Wednesday, December 31, 2014


2014, Christopher Nolan (Memento, Insomnia) -- cinema

I too often rag on trailers for being out of context caches of the best bits of a movie, often misleading and misdirecting. But the trailer for Interstellar was perfect, spot on, completely covering what the movie is about. The dust bowl of the future, corn farming and the dialogue of Matthew McConaughey  explaining how we used to be explorers, in his best car commercial voice -- it sets the tone of the movie. The world is dying and he is going to leave his family so he can save the planet, but not really, for he is going to save his family. Skip comparing it to 2001, it is its own device, its own view of leaving the planet.

Surprisingly the movie is not really about exploring the stars, nor much about the wonder of space. Its about saviours. The movie is not focused on new journeys via new technologies to unseen stars. That is an element of the movie, but not its focus. Despite the monologue, and how I just said it was spot-on, the movie focuses on even bigger pictures -- the survival and progression of the human race.

So, we have earth in a not too distant future. Or maybe very distant, as they have succeeded in creating and have already abandoned working AIs, because technology is no longer where its at. Growing food is. The blight has come along and wiped out just about every planet material, except corn and okra. Okra's on its last days. The soil is tainted and in the deaths of plants, all plants, said soil turns to dust and blows into our atmosphere making world wide dust storms reminiscent of those during the Great Depression. The world is winding down, most of its population gone and very little to look forward to.

Yet people live on. McConaughey is Cooper, a pilot, engineer now farmer. He keeps his neighbours robot tractors working. He steals solar panels from automated Indian surveillance drones to power his farm. He rails against his son being denied university, so he can become another farmer. He loves his kids dearly. They work, farm, drink beer (synthesized?) and don't ponder the long way off, just the next day. But circumstance and a bit of mystical intervention leads Cooper back to his old job, to pilot a starship. They are to check out three likely planets that previous ships have been sent to. Maybe one will hold life, one will take on the remainder of Earth's people. Maybe. But he has to leave his family behind, he has to travel for unknown years (space still is made up of long distances) and he has to go through a worm hole. His family is devastated. So is he.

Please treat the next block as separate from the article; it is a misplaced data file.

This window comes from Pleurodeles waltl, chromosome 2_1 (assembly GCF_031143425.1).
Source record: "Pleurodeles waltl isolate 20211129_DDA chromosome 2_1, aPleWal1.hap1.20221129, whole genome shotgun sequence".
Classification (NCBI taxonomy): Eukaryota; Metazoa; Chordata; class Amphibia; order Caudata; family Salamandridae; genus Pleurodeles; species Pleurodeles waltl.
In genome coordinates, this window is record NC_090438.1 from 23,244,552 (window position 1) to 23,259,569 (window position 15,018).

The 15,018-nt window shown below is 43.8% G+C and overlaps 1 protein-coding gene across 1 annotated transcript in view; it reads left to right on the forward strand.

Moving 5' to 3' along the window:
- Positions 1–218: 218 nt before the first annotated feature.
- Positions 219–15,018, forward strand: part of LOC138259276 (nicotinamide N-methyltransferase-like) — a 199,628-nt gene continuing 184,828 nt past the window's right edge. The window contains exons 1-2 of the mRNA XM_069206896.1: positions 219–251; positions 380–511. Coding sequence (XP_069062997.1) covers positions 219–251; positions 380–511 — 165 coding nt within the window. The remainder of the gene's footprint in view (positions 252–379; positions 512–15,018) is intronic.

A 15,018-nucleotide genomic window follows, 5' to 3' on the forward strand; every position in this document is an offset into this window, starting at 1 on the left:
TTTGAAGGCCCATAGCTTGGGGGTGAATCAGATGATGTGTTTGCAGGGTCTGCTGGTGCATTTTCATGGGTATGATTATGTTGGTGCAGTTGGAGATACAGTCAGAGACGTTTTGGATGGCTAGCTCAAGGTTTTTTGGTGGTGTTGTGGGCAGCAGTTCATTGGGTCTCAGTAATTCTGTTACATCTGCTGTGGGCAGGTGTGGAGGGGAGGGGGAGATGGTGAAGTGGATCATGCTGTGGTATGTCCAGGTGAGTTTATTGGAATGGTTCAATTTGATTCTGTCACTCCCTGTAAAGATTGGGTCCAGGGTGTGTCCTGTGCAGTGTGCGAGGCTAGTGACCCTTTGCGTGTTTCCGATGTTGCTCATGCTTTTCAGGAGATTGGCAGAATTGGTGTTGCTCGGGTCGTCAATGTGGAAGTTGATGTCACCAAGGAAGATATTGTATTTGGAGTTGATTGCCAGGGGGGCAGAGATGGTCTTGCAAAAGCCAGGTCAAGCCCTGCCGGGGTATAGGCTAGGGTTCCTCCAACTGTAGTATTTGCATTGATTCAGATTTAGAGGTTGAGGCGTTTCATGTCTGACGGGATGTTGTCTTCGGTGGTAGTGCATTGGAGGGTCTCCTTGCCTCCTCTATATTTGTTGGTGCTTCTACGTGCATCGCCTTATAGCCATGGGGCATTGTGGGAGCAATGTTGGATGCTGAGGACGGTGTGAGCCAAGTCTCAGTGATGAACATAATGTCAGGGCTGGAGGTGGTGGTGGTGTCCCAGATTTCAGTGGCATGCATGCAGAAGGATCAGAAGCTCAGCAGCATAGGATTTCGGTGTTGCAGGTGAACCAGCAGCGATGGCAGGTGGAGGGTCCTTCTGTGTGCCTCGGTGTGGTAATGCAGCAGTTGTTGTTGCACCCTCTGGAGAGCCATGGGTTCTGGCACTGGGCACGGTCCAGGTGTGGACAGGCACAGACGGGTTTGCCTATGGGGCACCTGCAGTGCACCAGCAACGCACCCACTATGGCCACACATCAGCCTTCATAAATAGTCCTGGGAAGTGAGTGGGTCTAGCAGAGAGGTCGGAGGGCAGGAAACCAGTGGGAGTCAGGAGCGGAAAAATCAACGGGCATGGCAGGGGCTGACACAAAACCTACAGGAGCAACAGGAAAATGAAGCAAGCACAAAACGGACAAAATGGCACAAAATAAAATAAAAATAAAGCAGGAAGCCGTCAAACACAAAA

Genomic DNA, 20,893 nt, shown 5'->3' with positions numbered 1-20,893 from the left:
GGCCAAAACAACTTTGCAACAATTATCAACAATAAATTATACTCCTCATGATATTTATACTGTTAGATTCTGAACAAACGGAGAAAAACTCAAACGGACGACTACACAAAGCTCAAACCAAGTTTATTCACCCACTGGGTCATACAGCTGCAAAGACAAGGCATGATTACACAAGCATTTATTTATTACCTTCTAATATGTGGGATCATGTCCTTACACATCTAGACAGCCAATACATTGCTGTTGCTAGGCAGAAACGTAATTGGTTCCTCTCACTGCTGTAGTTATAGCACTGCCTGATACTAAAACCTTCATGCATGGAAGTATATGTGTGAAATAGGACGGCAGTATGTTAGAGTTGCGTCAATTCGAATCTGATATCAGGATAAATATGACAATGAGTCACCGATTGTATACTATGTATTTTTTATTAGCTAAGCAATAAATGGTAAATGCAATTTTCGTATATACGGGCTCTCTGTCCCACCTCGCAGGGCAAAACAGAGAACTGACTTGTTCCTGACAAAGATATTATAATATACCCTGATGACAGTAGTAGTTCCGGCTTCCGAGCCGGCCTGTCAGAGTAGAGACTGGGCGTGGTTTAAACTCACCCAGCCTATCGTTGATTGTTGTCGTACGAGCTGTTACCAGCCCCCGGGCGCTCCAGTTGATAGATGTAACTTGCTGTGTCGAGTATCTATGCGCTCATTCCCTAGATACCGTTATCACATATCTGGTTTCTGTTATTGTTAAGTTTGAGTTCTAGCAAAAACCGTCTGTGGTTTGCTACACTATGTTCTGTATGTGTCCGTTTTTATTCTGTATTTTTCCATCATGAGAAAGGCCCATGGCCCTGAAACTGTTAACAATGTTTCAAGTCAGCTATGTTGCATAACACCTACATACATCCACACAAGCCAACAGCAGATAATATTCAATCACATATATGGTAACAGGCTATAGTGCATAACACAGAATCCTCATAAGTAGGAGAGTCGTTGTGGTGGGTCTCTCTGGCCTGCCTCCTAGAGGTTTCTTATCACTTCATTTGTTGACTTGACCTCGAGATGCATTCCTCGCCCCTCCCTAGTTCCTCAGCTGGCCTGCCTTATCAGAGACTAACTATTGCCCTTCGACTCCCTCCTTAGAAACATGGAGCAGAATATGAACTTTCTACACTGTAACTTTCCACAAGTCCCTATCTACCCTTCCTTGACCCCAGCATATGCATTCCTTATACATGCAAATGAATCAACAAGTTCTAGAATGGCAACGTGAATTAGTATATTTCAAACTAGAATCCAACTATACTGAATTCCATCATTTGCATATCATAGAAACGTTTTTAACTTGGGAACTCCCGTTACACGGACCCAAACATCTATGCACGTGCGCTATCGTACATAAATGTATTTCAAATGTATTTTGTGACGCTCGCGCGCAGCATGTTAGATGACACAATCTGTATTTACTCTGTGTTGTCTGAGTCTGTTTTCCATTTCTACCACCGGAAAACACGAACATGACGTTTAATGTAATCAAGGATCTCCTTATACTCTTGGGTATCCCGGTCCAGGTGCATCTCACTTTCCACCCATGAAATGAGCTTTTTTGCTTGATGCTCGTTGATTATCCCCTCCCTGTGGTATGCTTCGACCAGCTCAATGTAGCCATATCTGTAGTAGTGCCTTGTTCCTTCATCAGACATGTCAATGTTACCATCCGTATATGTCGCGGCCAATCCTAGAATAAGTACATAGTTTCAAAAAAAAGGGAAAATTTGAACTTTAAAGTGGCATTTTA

The first act of the movie focuses on Cooper and his family and what he is leaving behind. The second act is the journey, the worm hole and the new planets. But unlike a solidly exploratative movie, it still plants itself firmly with Cooper's objectives. Sure, there are really cool AI robots, imposing distant planets and weird space-time anomalies and edge-of-black-hole time bending, but the movie rests itself on Cooper's goal to get this done and get back to his family. And love. I fell into this vortex, wrapped up in these emotions. But the purely logical part of me wrestled with some of the decisions the people make, that are solely based on emotion and not the reams of scientific data they are presented with. That is the point, the theme as you may have it, of the movie. Science only carries you so far; the rest has to be left to faith.

The third act is where all the 2001 comparisons come from as it takes a precisely mind-bendy turn into advanced physics and extreme science as magic. It does away with our reality and lets Cooper's emotions take hold of everything. And lead the entire planet along a path focused on love.

Yes, I loved the movie. It looked good, sounded good and drew me in. I highly recommend.